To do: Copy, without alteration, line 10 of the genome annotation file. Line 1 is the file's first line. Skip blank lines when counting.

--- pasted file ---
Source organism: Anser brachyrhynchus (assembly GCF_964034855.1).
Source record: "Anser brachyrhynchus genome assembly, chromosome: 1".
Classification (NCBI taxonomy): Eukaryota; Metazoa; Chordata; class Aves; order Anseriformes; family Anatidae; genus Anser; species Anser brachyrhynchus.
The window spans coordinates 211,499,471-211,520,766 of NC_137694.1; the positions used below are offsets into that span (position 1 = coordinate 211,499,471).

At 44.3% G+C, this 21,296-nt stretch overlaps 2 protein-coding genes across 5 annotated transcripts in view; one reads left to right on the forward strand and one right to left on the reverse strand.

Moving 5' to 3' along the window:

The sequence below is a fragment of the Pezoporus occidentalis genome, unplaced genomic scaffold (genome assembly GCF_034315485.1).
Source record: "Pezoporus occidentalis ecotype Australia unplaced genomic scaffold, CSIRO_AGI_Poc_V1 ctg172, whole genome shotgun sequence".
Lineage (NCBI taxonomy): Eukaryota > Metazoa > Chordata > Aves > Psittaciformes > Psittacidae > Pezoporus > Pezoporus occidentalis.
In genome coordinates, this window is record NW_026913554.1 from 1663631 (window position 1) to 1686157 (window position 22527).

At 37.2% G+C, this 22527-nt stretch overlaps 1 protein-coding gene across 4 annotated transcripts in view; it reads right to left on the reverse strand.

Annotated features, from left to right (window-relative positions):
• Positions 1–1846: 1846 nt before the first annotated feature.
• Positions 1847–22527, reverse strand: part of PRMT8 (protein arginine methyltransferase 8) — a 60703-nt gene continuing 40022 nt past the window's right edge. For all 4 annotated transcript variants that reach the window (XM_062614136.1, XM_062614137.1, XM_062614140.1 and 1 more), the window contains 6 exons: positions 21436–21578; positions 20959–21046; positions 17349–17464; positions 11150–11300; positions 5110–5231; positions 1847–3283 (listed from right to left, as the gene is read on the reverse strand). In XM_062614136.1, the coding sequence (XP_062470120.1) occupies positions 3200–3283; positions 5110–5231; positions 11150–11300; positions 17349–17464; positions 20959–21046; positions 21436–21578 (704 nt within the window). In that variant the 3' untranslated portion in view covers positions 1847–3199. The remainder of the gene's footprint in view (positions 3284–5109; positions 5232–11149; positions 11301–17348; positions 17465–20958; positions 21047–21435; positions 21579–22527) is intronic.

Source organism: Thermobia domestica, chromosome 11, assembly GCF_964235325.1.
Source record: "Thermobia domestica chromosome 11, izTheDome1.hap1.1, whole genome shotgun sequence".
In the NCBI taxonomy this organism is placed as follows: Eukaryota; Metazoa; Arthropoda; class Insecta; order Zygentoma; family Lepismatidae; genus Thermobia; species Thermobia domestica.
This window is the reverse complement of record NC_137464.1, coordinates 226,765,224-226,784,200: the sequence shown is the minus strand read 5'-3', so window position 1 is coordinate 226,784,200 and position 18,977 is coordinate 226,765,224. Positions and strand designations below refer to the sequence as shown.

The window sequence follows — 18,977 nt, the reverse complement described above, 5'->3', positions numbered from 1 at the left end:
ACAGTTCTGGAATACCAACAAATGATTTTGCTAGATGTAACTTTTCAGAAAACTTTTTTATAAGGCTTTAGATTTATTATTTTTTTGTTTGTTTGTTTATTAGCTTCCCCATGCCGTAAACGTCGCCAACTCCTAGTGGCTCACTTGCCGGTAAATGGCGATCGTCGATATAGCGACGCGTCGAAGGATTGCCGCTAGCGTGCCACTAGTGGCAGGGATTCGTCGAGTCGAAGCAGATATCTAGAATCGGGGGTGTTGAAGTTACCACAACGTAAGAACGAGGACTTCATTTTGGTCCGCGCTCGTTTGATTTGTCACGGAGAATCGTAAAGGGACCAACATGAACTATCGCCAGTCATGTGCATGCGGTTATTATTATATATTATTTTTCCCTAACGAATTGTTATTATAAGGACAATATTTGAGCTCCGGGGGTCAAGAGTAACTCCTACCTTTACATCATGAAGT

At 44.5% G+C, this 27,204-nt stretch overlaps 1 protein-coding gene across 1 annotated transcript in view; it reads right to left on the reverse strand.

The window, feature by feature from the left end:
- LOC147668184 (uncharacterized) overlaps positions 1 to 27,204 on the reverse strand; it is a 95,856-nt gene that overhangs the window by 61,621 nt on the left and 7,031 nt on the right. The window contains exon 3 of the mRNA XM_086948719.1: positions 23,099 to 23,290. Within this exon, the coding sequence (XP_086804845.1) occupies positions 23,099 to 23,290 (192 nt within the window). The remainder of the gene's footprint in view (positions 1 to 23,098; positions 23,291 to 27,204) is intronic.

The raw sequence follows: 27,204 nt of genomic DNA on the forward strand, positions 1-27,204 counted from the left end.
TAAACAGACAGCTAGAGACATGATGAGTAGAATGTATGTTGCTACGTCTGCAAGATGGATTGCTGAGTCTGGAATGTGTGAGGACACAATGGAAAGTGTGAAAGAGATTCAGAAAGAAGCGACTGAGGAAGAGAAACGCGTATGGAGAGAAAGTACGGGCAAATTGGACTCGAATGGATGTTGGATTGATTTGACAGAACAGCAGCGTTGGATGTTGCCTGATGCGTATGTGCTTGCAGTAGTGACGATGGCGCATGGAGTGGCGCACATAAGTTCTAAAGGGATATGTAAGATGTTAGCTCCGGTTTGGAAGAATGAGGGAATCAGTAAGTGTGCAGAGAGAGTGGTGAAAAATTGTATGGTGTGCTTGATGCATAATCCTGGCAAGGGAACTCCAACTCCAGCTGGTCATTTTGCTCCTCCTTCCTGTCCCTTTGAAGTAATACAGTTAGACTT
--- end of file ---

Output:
In genome coordinates, this window is record NW_026913554.1 from 1663631 (window position 1) to 1686157 (window position 22527).